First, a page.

Recently, I participated in a couple trail races at Bogue Chitto State Park in Franklinton, LA. We were warned that there would be a stream crossing on the 10 mile course, and two crossings on the 13 mile course. Photos of said crossings, a log placed from bank to bank, had been posted in advance. The photos didn’t do justice to the way it looked in my mind's eye. We were alerted far enough in advance for me to obsess about how much I dislike narrow bridges and about how little trust I have in my balance. I also thought about how much time I would waste trying to talk myself across and about everything that could possibly go wrong.
It turned out to be a self-fulfilling prophecy. There I was running along with a nice man at a comfortable pace when he announced the upcoming crossing. Panic! He nimbly crossed the little tree that had been laid out for our convenience and was quickly on his way down the course. I opted to walk on the lower, wider pieces of wood that brought me to mid-stream in a much safer manner. At that point I was nearly paralyzed with fear with runners behind me waiting to cross. I was like a deer in the headlights. With fear of falling off the log and fear of holding up the runners who would be stacking up behind me and looking foolish—I was stuck. I couldn't crawl across it. It wasn’t wide enough.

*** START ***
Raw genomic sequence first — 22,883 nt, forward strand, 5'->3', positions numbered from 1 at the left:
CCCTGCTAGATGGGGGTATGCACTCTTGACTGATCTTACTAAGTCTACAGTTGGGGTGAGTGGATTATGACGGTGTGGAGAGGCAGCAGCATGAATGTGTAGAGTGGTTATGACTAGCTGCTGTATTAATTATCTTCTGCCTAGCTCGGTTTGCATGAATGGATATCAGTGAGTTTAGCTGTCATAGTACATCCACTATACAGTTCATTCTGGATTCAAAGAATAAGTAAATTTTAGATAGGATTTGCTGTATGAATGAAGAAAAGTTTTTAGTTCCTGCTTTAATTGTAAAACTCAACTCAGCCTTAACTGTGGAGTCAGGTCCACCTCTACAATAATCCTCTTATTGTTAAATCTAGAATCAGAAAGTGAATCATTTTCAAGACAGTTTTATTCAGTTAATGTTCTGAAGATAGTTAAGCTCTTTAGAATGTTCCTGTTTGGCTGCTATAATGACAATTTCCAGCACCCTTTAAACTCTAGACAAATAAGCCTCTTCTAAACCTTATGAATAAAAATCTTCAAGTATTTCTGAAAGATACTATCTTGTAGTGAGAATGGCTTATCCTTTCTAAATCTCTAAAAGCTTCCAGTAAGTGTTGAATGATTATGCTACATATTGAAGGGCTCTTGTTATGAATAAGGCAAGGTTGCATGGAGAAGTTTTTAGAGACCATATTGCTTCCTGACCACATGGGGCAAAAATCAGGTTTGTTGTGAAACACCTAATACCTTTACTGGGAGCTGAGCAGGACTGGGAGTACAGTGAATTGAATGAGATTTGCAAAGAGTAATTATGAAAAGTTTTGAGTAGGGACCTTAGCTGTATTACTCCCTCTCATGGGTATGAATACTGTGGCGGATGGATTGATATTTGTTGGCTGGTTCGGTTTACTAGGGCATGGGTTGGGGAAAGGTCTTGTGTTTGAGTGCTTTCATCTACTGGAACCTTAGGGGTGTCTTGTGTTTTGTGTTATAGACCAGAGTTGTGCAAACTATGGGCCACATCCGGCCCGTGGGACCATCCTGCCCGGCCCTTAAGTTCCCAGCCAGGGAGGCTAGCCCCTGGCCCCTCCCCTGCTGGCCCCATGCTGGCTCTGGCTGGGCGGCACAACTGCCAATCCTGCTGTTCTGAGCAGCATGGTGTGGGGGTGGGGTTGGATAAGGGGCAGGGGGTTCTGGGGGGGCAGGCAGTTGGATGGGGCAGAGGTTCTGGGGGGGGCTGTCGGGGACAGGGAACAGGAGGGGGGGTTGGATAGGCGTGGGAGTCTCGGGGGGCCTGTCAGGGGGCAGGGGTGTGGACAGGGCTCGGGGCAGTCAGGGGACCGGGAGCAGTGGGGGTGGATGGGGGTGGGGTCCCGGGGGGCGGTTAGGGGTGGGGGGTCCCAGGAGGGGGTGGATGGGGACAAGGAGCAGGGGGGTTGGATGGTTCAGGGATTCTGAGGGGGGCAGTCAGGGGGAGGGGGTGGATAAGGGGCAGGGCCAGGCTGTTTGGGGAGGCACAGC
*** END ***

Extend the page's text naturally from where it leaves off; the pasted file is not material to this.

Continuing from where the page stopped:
There weren't many options really. It was at that instant that I said something similar to "suck it up" and just went for it. I ripped the bandaid right off. And, nothing bad happened. I stepped safely on the opposite bank and set out to catch up with the man I'd been pacing with. Not only did I catch him, I passed him. I also caught and passed each girl who was ahead of me. I was the first female across the finish line! With dry shoes and a new outlook on river crossings, I was mentally prepared to tackle the two crossings the next morning on the 13 mile course.
How many times do we stop and think about a problem, barrier or opportunity to the point of paralysis? Obsessing over the worst things that could happen and what ifs. Trust your intuition. Trust your training. Trust your knowledge, skill and base. Trust your heart. Be bold. Be decisive. Act. What if the worst case actually happens? Wet feet will dry and scrapes will heal. With each successful stream crossing, confidence will swell and feet will become increasingly nimble. Take that first leap of faith and grow!
About the Author
Dawn is a government services manager at HORNE LLP where she specializes in 404 Hazard Mitigation. A fearless leader committed to pushing our firm forward, she is challenging our team to push out of their comfort zone, try new things and challenge old ways of thinking.